"At least 2.2 million people will be affected as they live in the Western Ghats area and it's our duty to help them," said KCBC president Archbishop Andrews Thazhathu.
Chief Minister Oommen Chandy's assurance Friday that the central government's order would not undermine the farmers' interest in the state has not detracted the protesters.
Hours after the of environment and forest ministry came out with the order Thursday, violence broke out in several parts the state, as protesters ransacked vehicles in Kozhikode and Kannur districts and engaged in stone pelting injuring policemen.
The Left opposition has called for a Kerala shutdown Monday to protest the order, which they say is detrimental to the farmers of the state.
"The government has taken on the people by forcing the Kasturirangan report. Now they say this is not the final report. They have lost people's confidence and we decided to hold a shutdown to protests this indiscriminate act," said Left Democratic Front convener Vaikom Viswan.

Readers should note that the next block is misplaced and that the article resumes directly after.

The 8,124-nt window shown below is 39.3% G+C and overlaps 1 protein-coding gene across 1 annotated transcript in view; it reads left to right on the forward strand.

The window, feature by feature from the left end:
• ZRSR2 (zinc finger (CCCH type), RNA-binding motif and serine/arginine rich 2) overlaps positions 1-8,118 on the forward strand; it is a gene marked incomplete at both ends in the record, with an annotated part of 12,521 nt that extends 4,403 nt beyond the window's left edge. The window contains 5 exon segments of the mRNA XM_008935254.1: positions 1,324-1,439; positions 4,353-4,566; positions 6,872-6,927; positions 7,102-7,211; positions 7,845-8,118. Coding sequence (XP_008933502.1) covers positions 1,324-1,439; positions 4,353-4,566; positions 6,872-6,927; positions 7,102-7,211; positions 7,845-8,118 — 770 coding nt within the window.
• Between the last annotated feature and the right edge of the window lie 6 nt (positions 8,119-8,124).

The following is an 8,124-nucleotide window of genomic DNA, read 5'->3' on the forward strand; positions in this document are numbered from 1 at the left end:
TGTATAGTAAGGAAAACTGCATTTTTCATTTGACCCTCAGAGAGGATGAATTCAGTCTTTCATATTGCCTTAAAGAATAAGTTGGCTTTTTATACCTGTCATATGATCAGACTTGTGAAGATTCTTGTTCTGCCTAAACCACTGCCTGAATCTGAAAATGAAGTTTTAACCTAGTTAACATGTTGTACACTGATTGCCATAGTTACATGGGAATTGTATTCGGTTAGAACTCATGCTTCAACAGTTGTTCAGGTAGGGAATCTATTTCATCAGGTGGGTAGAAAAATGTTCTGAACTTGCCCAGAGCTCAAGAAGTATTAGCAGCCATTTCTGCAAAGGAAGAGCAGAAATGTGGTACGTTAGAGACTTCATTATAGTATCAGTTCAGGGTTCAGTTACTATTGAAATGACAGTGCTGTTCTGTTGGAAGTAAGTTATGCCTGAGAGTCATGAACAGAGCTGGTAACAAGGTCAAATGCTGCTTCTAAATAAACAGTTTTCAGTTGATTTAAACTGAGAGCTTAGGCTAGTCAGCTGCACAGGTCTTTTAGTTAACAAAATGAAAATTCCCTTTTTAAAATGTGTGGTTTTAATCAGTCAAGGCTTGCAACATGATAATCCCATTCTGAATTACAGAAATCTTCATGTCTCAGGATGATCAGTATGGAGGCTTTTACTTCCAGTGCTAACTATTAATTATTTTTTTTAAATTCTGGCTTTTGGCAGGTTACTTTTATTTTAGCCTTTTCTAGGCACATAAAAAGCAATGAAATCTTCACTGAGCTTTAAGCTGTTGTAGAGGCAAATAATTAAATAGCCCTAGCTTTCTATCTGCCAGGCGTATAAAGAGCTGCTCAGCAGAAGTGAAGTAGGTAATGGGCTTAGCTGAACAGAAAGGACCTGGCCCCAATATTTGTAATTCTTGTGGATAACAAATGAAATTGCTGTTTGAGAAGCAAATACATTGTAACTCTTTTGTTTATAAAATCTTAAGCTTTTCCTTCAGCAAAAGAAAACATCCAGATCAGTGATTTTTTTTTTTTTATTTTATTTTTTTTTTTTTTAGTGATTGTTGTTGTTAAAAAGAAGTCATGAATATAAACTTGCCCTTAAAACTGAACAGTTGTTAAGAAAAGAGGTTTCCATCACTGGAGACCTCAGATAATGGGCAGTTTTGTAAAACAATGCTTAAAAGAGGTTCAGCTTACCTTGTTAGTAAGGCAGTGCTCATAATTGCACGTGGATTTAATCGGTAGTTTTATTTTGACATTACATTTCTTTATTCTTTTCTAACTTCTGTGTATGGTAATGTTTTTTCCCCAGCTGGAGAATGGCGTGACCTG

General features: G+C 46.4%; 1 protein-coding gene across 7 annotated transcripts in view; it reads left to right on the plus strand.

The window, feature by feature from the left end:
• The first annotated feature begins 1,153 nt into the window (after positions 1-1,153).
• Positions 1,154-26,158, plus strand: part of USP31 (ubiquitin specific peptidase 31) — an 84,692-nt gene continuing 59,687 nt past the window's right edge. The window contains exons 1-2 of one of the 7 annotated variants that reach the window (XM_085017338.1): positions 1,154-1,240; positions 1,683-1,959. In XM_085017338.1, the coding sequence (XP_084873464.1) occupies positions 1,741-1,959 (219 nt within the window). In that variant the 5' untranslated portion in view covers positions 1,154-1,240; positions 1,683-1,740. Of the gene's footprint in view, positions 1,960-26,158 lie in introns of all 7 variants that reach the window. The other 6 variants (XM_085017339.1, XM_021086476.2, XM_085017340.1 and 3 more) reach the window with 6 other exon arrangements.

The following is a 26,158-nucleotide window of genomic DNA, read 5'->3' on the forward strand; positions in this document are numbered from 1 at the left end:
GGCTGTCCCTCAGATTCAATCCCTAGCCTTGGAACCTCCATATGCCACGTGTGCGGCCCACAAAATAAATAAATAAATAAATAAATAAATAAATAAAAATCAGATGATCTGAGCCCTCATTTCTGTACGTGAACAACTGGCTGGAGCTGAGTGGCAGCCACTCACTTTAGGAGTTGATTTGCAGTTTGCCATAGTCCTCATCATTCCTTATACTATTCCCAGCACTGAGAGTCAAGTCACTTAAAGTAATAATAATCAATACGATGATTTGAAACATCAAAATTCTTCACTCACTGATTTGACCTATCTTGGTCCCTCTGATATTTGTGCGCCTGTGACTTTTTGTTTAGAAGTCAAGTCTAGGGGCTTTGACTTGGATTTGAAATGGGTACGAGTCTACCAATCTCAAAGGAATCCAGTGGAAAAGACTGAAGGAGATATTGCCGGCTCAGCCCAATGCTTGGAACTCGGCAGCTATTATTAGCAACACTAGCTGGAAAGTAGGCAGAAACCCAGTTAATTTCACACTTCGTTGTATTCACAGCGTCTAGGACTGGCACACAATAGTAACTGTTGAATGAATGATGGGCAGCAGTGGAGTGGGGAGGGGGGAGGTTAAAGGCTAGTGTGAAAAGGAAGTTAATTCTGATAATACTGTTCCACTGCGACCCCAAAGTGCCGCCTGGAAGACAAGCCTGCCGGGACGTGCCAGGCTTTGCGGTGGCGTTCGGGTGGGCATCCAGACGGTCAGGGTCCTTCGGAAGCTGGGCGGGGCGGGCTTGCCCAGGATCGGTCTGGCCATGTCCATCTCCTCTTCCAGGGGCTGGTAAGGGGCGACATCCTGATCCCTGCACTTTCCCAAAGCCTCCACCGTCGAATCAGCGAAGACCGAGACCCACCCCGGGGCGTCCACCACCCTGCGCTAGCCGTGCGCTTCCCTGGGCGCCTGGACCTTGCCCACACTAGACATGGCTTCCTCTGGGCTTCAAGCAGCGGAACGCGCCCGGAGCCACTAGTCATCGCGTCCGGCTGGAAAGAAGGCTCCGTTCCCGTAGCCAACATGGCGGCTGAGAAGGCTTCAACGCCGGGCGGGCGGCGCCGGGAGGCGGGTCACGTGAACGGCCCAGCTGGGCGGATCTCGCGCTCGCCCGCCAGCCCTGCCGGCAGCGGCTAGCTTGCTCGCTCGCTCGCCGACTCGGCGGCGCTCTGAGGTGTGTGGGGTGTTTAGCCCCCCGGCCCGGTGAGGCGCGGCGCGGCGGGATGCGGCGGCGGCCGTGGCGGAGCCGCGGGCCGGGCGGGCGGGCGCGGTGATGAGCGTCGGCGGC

However, Kerala State Biodiversity Board which heads the three-member committee of the state government noted that the order's implementation would be done under the Environment Act and not the Forest Act.
"It's baseless to think that people will be evicted after this order gets implemented. The report will not affect the common man's interests," added the Board official who did not wish to be identified.
The five conditions in the order, applicable in the state's 123 villages, would include no mining, no setting up of thermal plant, restricts buildings to less than 20,000 square metres, no township project to exceed 50 hectares, and no setting up of industries classified in the red category.
--IANS (Posted on 16-11-2013)